“[City] Defendants have filed a Cross Motion for Summary Judgment in which they argue the claims asserted by Plaintiffs are moot because the two documents in question have already been disclosed to the Plaintiffs. … Defendants fail to meet their burden. Plaintiffs’ Complaint … seeks fees. … Defendants’ Cross Motion for Summary Judgment is DENIED.”
By the court, this 2nd day of January, 2018,
/s/ Amanda Hunter, District Court Magistrate
The District Court has ruled that the City of Salida was wrong in refusing to provide to Tom Bomer a copy of emails between the former mayor and former finance director in response to Mr. Bomer’s request under the Colorado Open Records Act. Mr. Bomer will be entitled to recover attorney fees from the city in an amount to be determined. The ruling was made by the court in a written decision on January 2, 2018. In the ruling the court rejected a motion by the City that argued that the requests were frivolous and sought dismissal of the case as moot because the emails were already available to the plaintiffs. The court also ruled that a request my Jim Miller for a copy of an audit letter from the former city attorney could not be decided without trial. Since the audit letter has already been made public, the trial would only go forward if there remain unpaid attorney fees for Mr. Miller to recover.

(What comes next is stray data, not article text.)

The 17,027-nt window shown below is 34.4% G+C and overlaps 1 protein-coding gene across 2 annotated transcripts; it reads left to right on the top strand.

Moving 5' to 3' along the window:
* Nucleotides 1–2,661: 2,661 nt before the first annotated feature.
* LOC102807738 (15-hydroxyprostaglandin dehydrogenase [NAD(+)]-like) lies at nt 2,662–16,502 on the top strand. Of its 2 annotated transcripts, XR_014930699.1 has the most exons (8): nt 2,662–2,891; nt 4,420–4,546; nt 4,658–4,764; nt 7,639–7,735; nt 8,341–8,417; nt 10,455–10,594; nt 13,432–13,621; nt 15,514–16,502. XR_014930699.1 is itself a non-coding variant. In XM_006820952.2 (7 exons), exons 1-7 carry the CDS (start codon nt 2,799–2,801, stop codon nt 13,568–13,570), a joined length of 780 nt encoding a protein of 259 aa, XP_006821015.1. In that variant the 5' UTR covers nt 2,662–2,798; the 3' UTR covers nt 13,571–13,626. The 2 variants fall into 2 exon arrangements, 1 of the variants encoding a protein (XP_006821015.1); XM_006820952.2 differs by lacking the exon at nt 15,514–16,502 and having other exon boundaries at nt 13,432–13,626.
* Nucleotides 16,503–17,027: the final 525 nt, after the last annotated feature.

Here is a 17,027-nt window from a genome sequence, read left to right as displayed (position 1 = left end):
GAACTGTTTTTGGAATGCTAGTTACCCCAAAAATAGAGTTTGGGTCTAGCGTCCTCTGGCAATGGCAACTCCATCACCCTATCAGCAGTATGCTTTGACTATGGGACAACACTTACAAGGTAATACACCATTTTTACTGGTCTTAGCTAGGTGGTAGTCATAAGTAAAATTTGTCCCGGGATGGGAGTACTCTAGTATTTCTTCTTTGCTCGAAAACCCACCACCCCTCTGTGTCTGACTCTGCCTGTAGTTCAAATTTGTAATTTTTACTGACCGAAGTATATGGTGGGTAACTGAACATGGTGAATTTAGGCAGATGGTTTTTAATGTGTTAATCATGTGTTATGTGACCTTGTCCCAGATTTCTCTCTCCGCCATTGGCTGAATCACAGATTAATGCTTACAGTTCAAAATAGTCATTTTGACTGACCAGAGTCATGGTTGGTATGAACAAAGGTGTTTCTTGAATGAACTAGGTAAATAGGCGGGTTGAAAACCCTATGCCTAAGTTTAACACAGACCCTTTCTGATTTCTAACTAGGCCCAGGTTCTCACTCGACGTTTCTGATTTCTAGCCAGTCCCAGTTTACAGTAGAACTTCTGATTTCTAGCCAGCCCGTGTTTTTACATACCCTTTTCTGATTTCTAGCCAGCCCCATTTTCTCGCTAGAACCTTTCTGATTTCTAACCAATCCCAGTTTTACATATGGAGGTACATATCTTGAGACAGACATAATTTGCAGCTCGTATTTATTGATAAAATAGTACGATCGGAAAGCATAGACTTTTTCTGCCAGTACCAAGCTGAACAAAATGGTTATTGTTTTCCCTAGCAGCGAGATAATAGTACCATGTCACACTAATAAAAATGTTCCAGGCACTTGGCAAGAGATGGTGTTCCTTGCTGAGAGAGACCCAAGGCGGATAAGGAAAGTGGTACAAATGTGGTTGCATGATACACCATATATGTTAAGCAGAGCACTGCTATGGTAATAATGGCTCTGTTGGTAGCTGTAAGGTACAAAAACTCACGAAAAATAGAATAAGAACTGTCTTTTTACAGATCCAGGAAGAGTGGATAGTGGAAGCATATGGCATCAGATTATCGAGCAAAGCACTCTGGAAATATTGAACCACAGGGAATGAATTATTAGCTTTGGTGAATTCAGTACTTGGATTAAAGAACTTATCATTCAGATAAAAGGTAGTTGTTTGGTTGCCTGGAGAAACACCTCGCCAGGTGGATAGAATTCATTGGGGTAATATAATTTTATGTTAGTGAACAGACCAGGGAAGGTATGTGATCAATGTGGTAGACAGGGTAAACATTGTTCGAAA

In the final weeks of the outgoing city council, Salida City Attorney Ben Kahn submitted bills to the city totaling another $106,854.20, bringing the total he has billed the City for 20 months as city attorney to $539,286.59. Further analysis of these charges will follow as more detailed information becomes available. (See the updated bill summaries.)
Newly elected Mayor PT Wood and newly elected Council Members Dan Shore (Ward 1), Justin Critelli (Ward 2) and Harald Kasper (Ward 3) took their oaths of office to replace outgoing Mayor Jim LiVecchi and outgoing Council Members Hal Brown, Eileen Rogers and Melodee Hallett. The newly elected council members will serve with Council Members Rusty Granzella (Ward 1), Cheryl Brown-Kovacic (Ward 2) and Mike Bowers (Ward 3), whose terms extend to 2019.